Feature | April 10, 2007| Kim Phelan

Caring, Intensely

Pediatric ICU’s family focus draws national recognition.

Spacious and private, each ICU patient room at Children's Medical Center of Dayton provides comfortable accommodations for parents as well as state-of-the art equipment and care for patients.

Spacious and private, each ICU patient room at Children's Medical Center of Dayton provides comfortable accommodations for parents as well as state-of-the art equipment and care for patients.

Spacious and private, each ICU patient room at Children's Medical Center of Dayton provides comfortable accommodations for parents as well as state-of-the art equipment and care for patients.

In the old days of pediatric intensive care at Children's Medical Center of Dayton, parents could be found in the wee hours of the night curled up on two chairs pushed together in order to be close to their critically ill child. But today, the brand new Wallace Critical Care Complex at the Ohio facility offers a fold-out sofa-bed-for-two in all of its 21 patient rooms — just one example of the many tangible, family-focused reasons the center was awarded the prestigious ICU Design Citation this year from the Society of Critical Care Medicine, the American Association of Critical Care Nurses and the American Institute of Architects, jointly.
The driving philosophy that steered the year-long total renovation was simple, says Cindy Burger, MS, RN, CNAA, director, Critical Care Services: to create family-centered care. And it’s a mission that resonates from every corner of the 16,500-square-foot PICU today.
“There is nothing more stressful than having a child in the intensive care unit,” said Burger. “We wanted to create a place to support families. Parents are not considered visitors — they are integrally involved in the care of their children, and we needed to design a unit that would support that.”
The end result not only met the staff’s goals but abundantly fulfilled the criteria for the ICU Design award, which seeks to recognize a critical care unit already in operation whose design demonstrates attention to both functional and humanitarian issues and demonstrates (1.) a commitment to a healing environment, (2.) a commitment to promoting safety and security, (3.) a commitment to efficiency, and (4.) attention to innovative, aesthetic and creative design features. In addition to honoring Dayton Children's, the award also recognizes the ICU’s architect, David Glover, vice president of Pinnacle Architects.
The unit design features 13 240-square-foot private patient rooms, two 400-square-foot semiprivate patient rooms to accommodate siblings injured in the same event, plus an additional six private rooms adjacent to the unit for technology-dependent patients. Every patient room is equipped with ConMed ceiling-mounted, articulating booms into which all electrical and gas devices are plugged, thus completely removing all cords from the floors and keeping all monitors, ventilators, IV pumps and more out of the way between patients and their caregivers and families.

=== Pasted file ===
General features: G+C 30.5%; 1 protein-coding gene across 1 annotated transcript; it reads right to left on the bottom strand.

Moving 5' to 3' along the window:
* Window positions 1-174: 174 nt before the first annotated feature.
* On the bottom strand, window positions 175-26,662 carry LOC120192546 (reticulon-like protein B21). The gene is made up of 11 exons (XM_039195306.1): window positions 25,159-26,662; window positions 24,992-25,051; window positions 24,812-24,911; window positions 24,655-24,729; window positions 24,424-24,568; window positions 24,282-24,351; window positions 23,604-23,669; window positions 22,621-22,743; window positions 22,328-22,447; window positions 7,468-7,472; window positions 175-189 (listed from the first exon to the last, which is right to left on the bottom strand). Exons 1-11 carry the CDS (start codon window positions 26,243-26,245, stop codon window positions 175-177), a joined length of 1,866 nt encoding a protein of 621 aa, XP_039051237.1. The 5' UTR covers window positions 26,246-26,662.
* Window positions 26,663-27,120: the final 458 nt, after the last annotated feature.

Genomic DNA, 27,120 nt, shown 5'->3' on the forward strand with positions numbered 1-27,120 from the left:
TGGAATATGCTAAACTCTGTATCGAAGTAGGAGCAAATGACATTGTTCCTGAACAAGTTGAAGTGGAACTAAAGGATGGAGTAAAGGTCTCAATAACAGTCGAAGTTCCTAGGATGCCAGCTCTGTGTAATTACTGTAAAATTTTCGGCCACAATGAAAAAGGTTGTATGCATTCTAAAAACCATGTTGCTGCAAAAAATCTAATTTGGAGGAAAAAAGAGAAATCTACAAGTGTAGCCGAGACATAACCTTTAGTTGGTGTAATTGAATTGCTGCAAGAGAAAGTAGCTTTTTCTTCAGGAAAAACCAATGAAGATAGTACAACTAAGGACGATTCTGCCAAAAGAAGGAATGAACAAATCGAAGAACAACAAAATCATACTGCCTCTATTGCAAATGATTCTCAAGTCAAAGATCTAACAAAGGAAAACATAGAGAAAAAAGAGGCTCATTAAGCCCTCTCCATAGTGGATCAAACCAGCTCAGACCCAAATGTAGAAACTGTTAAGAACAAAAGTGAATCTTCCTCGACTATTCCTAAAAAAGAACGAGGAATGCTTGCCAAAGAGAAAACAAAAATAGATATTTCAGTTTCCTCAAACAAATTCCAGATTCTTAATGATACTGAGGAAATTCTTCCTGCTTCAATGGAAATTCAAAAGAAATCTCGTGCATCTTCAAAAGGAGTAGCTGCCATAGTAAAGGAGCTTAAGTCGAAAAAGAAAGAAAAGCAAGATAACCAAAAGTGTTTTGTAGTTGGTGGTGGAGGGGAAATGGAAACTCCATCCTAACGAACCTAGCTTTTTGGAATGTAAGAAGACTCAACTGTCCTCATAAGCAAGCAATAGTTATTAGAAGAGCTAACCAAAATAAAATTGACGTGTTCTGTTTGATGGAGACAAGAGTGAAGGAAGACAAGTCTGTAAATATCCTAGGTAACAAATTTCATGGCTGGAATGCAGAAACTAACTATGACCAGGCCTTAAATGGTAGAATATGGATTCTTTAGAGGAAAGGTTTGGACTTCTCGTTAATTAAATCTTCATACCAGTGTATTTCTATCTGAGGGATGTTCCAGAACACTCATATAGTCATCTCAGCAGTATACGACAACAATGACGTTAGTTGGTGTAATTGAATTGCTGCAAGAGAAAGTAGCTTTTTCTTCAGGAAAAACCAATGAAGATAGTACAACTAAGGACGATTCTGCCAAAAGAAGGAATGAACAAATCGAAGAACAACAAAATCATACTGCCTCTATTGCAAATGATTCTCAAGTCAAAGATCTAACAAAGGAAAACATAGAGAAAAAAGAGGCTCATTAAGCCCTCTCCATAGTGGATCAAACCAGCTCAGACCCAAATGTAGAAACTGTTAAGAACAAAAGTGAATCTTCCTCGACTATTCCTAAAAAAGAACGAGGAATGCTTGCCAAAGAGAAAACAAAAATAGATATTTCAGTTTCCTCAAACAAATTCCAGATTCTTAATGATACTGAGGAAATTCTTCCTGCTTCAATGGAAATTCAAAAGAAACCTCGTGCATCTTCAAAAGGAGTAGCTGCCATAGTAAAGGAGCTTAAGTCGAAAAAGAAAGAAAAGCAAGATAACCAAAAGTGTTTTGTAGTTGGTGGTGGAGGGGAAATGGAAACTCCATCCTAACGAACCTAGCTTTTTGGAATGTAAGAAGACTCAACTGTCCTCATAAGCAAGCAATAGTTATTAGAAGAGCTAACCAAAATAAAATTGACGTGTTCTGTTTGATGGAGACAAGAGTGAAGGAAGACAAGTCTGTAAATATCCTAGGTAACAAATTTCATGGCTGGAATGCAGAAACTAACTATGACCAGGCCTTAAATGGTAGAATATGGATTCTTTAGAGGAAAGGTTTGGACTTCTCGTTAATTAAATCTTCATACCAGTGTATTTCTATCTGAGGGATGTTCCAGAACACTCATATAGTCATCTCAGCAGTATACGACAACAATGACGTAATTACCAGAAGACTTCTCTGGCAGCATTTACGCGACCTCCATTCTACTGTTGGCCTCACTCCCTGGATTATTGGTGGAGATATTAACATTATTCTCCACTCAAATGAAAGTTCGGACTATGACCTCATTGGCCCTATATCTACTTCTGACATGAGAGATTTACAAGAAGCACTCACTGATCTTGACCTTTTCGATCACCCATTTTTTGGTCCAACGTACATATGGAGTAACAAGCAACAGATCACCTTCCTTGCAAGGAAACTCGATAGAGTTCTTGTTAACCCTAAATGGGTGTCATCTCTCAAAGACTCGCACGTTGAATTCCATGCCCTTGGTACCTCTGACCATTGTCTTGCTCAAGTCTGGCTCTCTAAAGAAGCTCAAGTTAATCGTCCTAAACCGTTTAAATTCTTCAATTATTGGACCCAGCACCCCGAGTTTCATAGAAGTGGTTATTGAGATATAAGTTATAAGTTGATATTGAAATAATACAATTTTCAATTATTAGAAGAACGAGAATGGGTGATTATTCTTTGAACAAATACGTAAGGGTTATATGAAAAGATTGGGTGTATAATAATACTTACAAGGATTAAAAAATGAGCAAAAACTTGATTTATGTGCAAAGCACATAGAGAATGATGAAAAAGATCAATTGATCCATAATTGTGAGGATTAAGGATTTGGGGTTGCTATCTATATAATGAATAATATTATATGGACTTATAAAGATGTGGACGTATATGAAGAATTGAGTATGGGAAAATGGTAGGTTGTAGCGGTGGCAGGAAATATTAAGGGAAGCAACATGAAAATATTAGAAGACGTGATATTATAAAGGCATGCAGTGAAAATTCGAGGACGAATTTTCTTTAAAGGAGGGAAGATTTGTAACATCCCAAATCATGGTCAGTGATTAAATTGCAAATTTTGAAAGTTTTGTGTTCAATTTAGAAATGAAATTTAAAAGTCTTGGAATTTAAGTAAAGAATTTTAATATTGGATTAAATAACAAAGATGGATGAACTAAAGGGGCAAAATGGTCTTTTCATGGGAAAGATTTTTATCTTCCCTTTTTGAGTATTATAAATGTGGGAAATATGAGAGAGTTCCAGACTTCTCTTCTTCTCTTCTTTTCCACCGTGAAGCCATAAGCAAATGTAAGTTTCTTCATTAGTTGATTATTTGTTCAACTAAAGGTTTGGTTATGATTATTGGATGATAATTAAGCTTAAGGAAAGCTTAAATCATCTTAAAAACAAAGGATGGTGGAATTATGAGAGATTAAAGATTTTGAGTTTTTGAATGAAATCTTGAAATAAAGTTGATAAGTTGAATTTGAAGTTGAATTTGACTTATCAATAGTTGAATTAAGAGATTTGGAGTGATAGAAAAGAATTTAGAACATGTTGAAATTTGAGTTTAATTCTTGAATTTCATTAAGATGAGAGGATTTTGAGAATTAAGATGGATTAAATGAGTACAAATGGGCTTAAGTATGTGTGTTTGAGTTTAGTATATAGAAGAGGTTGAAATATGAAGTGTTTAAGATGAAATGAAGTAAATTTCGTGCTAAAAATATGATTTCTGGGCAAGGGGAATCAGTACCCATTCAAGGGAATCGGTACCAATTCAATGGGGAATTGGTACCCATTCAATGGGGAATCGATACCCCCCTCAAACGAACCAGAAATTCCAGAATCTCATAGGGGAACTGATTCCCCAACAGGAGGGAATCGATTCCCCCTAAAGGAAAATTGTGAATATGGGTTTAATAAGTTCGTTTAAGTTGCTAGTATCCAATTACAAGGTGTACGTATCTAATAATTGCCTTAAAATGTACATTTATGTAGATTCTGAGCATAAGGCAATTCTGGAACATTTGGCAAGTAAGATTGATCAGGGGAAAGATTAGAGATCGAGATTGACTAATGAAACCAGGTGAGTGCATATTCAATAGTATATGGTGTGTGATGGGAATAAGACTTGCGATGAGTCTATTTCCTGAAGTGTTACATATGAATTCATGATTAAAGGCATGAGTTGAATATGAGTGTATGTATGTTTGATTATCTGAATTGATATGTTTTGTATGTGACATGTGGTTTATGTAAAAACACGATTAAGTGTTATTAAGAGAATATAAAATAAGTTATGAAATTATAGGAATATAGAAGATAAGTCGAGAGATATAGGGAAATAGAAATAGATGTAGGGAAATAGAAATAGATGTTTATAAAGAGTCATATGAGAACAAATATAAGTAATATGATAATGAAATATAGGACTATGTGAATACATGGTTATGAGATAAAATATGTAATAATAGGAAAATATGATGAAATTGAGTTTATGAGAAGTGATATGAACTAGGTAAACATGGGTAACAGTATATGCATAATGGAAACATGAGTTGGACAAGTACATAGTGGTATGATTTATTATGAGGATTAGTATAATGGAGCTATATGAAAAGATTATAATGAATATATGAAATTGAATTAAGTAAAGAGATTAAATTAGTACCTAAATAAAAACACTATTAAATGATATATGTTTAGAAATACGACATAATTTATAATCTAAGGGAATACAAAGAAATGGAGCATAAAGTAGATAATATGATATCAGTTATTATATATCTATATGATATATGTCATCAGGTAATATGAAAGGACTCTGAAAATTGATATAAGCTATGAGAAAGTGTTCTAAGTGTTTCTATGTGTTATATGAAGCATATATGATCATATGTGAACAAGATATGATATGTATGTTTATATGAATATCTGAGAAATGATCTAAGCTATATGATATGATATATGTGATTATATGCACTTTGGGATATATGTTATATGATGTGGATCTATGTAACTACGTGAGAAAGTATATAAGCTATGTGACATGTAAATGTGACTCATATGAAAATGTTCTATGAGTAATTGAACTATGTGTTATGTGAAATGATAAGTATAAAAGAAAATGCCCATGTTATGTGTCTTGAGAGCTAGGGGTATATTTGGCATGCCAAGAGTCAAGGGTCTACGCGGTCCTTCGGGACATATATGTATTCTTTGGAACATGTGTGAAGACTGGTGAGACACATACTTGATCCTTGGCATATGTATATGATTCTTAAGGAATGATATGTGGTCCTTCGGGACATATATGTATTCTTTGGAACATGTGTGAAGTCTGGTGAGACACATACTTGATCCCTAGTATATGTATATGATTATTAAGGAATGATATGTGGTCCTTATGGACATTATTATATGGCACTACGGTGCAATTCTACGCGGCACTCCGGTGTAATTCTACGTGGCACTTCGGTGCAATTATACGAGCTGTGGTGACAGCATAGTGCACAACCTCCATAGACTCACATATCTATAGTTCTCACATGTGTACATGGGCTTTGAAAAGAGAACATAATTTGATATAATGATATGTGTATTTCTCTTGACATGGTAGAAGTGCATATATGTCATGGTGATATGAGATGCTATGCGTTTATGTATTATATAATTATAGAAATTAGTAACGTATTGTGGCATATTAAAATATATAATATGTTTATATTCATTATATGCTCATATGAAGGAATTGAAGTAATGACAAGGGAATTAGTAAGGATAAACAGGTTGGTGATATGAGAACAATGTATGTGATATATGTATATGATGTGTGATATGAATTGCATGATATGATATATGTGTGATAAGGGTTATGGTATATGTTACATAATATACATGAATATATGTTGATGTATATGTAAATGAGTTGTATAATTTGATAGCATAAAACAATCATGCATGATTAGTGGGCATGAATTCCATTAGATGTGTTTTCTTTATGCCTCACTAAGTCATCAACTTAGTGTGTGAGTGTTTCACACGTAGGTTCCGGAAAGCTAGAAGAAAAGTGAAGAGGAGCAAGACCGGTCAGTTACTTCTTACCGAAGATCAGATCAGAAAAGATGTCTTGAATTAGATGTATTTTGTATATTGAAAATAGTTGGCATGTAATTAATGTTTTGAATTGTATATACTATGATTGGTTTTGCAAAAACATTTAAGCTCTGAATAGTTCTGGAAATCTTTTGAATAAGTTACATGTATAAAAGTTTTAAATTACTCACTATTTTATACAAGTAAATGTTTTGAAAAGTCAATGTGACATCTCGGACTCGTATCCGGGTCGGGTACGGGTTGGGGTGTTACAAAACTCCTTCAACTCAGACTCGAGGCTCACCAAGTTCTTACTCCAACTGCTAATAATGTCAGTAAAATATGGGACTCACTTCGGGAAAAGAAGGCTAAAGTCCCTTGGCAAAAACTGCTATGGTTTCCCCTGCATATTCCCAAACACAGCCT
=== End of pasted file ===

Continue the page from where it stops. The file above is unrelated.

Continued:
“We have 360-degree access to the patient,” said Burger, who also noted that the rooms’ Total Care beds from Hill-Rom enable movement to any position for the patient as well as almost any placement in the room, including right beside mom or dad at nighttime. Although there is a Ronald McDonald House across the street for out-of-town families of patients, “When your child is in intensive care and they’re unstable,” said Burger, “across the street is too far.”
“Parents know their child better than anyone else,” Burger said, which makes them the perfect complement to the team of caregivers. Because parents can remain at bedside around the clock, they are present for physician rounds and nurse shift changes, adding valuable input as treatment plans and medications are administered.
The center’s ICU also caters to its patients’ families with a large, comfortable lounge that accommodates several families at once, a full kitchen (where volunteers often bake cookies), laundry facilities, showers and dressing rooms equipped with toiletries and clothing to care for families who have come directly to the unit from an emergency scene such as an automobile accident.
The gentle, healing atmosphere is augmented with serene, specially commissioned artwork throughout the unit — it took local Ohio artist Char Hinkley six months to paint full-wall murals and patient-room scenes that depict peaceful nature settings. This original art, combined with another commissioned piece of artwork — a sound sculpture — as well as soft pastel hues throughout the decor, contributes to the kid-friendly theme with wide appeal for a unit that treats infants through 21-year-olds. Sound-muffling ceiling tiles, angled corridors, and paned glass french-door entries to patient rooms all help to take the sterile, institutional feeling out of this unique pediatric ICU, Burger said.
Hospitals from around the country are already beginning to phone Dayton Children's to find out more and to tour the facility, which opened last June. It’s a bit of deja-vu for Burger and her team — she oversaw the redesign of the hospital’s NICU which won the same award in 1999, making Dayton the only hospital to win the ICU Design Citation twice. Clinicians and administrators from hundreds of hospitals flocked to the center to see and emulate the site then, and hospitals considering new ICU designs will likely be knocking on Dayton’s doors once again for a first-hand look at how a caring mission became an innovative, healing environment for children and their families.

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